A Week In Film #261: Netflixin’

The Purge title screen
The Purge
Decent spec-fic from James DeMonaco – who also did Staten Island, which was rather diverting – about a near-future in which unemployment and violence have been largely ‘eliminated’ by having an annual free-for-all in which rich people get to go around killing poor people with no consequences.

As with Staten Island has Ethan Hawke putting in the effort, here as a wealthy security consultant whose Purge-related success may not have endeared him to his upper crust neighbours. Good turns also from Lena Headey as his wife, Adelaide Kane as his teenage daughter, Edwin Hodge as a stranger in need, and Rhys Wakefield as a mysterious outsider.

By no means a masterpiece, but with plenty of ideas bubbling around and plenty of creativity in its execution. Sequel to follow!

Where The Buffalo Roam title screen
Where The Buffalo Roam
Tedious, boring, uninspiring adaptation of some of Hunter S Thompson’s gonzo journalism. If you’re making a movie of Hunter S Thompson’s gonzo journalism, don’t make it tedious, boring or uninspiring. (And how is it even possible, with Bill Murray in the lead?)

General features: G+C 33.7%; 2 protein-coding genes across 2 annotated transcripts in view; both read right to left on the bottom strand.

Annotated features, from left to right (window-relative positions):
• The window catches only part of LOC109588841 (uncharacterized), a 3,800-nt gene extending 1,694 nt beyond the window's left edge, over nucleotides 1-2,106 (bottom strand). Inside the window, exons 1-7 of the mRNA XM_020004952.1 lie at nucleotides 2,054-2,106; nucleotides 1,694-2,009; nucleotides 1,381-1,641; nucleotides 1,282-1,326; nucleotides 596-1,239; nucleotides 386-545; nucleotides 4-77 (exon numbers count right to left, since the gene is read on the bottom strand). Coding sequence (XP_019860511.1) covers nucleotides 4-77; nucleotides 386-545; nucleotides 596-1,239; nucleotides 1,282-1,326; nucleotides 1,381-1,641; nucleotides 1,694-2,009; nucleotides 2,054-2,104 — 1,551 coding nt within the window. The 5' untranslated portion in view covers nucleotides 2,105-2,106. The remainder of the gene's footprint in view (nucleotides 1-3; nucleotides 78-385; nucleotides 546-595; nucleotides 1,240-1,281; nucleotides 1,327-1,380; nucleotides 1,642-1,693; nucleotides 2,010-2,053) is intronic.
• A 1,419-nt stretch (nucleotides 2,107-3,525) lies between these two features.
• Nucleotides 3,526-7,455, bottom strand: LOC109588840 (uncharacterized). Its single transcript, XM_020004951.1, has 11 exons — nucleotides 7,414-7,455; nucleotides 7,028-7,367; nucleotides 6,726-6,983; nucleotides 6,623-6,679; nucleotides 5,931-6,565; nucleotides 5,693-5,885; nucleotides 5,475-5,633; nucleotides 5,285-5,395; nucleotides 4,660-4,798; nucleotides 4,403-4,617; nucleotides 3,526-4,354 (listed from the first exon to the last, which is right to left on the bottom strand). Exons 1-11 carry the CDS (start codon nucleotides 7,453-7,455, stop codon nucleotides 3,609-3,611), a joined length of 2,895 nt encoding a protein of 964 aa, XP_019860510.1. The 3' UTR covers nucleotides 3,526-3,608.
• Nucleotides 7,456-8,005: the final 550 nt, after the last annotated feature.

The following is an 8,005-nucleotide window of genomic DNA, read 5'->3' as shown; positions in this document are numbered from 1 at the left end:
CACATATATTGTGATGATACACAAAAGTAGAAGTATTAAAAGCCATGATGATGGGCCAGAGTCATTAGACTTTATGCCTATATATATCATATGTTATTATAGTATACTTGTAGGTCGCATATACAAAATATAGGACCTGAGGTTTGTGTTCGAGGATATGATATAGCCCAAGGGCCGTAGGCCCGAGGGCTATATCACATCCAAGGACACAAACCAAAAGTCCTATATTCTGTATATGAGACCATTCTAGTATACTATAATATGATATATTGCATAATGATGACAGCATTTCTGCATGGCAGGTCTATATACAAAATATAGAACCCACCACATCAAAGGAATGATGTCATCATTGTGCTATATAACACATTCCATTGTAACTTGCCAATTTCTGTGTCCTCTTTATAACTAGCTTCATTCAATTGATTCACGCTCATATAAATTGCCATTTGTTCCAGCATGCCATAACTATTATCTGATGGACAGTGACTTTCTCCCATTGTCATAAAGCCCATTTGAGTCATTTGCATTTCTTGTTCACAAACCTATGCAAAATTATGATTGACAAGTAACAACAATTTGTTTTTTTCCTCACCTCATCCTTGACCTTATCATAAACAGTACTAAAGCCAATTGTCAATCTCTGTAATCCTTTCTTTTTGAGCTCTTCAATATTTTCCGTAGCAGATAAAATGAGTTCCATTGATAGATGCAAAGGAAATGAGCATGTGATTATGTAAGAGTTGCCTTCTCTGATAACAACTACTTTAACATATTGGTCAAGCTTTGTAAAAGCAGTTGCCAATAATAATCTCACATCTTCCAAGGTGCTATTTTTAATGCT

This is apparently what happens when a successful producer – here Art Linson – and let him direct a film.

Takers title screen
Moderately watchable – but not anywhere near realistic – heist business, with a Heat-like crew of young hoods (including Idris Elba, Hayden Christensen and Chris Brown) planning the Last Big Job as the cops close in. John Luessenhop writes, directs, cribs as best he can from superior proponents of the tropes.

Armored title screen
More like it – B-movie melodrama, everything is set up early on – bunch of cash-in-transit guards plan a perfect crime; but crimes are never perfect – and this one soon spirals out of control.

Great performances from solid character actors and past-their-prime mid-table stars including Matt Dillon, Laurence Fishburne, Jean Reno, Skeet Ulrich… Columbus Short is the new guy.

Thoroughly competent stuff from Nimród Antal, who serves up a rollicking pulpy flick that would be at home on a bill with the likes of Trespass, A Simple Plan or The Last Seduction.

Madso's War title screenMadso’s War
Utterly shit South Boston Irish mob movie, which takes fascinating real-life source material – Whitey Bulger etc – and then fucks it up. Not quite sure why British soap actor Matthew Marsden is in the lead. Written by Christopher Bertolino, who also scripted the rather dull Battle: Los Angeles.

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